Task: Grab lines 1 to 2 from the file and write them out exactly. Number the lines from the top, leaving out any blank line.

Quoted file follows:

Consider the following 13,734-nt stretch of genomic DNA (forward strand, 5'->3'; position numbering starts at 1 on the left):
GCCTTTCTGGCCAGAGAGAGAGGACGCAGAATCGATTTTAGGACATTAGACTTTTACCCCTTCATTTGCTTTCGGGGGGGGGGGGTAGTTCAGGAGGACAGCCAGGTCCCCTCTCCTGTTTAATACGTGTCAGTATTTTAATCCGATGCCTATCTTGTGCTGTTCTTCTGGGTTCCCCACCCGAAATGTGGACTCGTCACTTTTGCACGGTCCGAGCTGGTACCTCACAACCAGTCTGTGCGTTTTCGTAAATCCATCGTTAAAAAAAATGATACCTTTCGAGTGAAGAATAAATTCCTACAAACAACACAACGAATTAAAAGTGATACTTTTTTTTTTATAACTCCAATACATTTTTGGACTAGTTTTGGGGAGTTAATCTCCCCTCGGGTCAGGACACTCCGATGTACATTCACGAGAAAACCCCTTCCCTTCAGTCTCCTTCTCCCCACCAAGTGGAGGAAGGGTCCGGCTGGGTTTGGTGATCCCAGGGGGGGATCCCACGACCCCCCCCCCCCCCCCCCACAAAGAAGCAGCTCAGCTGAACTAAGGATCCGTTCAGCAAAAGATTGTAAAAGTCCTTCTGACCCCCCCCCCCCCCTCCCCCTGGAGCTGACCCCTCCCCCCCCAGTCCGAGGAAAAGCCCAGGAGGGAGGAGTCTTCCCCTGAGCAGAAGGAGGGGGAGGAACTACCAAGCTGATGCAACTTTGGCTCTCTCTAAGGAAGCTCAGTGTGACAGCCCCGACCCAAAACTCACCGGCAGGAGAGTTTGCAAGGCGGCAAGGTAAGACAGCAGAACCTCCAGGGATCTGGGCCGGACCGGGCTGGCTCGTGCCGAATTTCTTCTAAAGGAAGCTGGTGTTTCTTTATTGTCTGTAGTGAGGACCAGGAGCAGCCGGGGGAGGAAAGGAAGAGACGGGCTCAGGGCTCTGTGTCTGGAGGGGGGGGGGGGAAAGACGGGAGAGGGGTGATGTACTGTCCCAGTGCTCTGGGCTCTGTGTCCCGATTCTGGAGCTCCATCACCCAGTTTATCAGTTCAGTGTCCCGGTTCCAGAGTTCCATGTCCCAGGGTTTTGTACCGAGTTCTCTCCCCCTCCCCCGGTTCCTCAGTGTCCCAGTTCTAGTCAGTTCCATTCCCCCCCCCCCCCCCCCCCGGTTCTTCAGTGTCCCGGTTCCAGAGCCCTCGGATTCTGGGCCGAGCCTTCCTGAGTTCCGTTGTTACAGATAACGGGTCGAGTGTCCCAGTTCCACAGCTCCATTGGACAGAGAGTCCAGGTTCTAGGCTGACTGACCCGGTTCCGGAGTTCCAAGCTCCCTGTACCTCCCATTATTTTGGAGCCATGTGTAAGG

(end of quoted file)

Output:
Consider the following 13,734-nt stretch of genomic DNA (forward strand, 5'->3'; position numbering starts at 1 on the left):
GCCTTTCTGGCCAGAGAGAGAGGACGCAGAATCGATTTTAGGACATTAGACTTTTACCCCTTCATTTGCTTTCGGGGGGGGGGGGTAGTTCAGGAGGACAGCCAGGTCCCCTCTCCTGTTTAATACGTGTCAGTATTTTAATCCGATGCCTATCTTGTGCTGTTCTTCTGGGTTCCCCACCCGAAATGTGGACTCGTCACTTTTGCACGGTCCGAGCTGGTACCTCACAACCAGTCTGTGCGTTTTCGTAAATCCATCGTTAAAAAAAATGATACCTTTCGAGTGAAGAATAAATTCCTACAAACAACACAACGAATTAAAAGTGATACTTTTTTTTTTATAACTCCAATACATTTTTGGACTAGTTTTGGGGAGTTAATCTCCCCTCGGGTCAGGACACTCCGATGTACATTCACGAGAAAACCCCTTCCCTTCAGTCTCCTTCTCCCCACCAAGTGGAGGAAGGGTCCGGCTGGGTTTGGTGATCCCAGGGGGGGATCCCACGACCCCCCCCCCCCCCCCCCACAAAGAAGCAGCTCAGCTGAACTAAGGATCCGTTCAGCAAAAGATTGTAAAAGTCCTTCTGACCCCCCCCCCCCCCTCCCCCTGGAGCTGACCCCTCCCCCCCCAGTCCGAGGAAAAGCCCAGGAGGGAGGAGTCTTCCCCTGAGCAGAAGGAGGGGGAGGAACTACCAAGCTGATGCAACTTTGGCTCTCTCTAAGGAAGCTCAGTGTGACAGCCCCGACCCAAAACTCACCGGCAGGAGAGTTTGCAAGGCGGCAAGGTAAGACAGCAGAACCTCCAGGGATCTGGGCCGGACCGGGCTGGCTCGTGCCGAATTTCTTCTAAAGGAAGCTGGTGTTTCTTTATTGTCTGTAGTGAGGACCAGGAGCAGCCGGGGGAGGAAAGGAAGAGACGGGCTCAGGGCTCTGTGTCTGGAGGGGGGGGGGGGAAAGACGGGAGAGGGGTGATGTACTGTCCCAGTGCTCTGGGCTCTGTGTCCCGATTCTGGAGCTCCATCACCCAGTTTATCAGTTCAGTGTCCCGGTTCCAGAGTTCCATGTCCCAGGGTTTTGTACCGAGTTCTCTCCCCCTCCCCCGGTTCCTCAGTGTCCCAGTTCTAGTCAGTTCCATTCCCCCCCCCCCCCCCCCCCGGTTCTTCAGTGTCCCGGTTCCAGAGCCCTCGGATTCTGGGCCGAGCCTTCCTGAGTTCCGTTGTTACAGATAACGGGTCGAGTGTCCCAGTTCCACAGCTCCATTGGACAGAGAGTCCAGGTTCTAGGCTGACTGACCCGGTTCCGGAGTTCCAAGCTCCCTGTACCTCCCATTATTTTGGAGCCATGTGTAAGG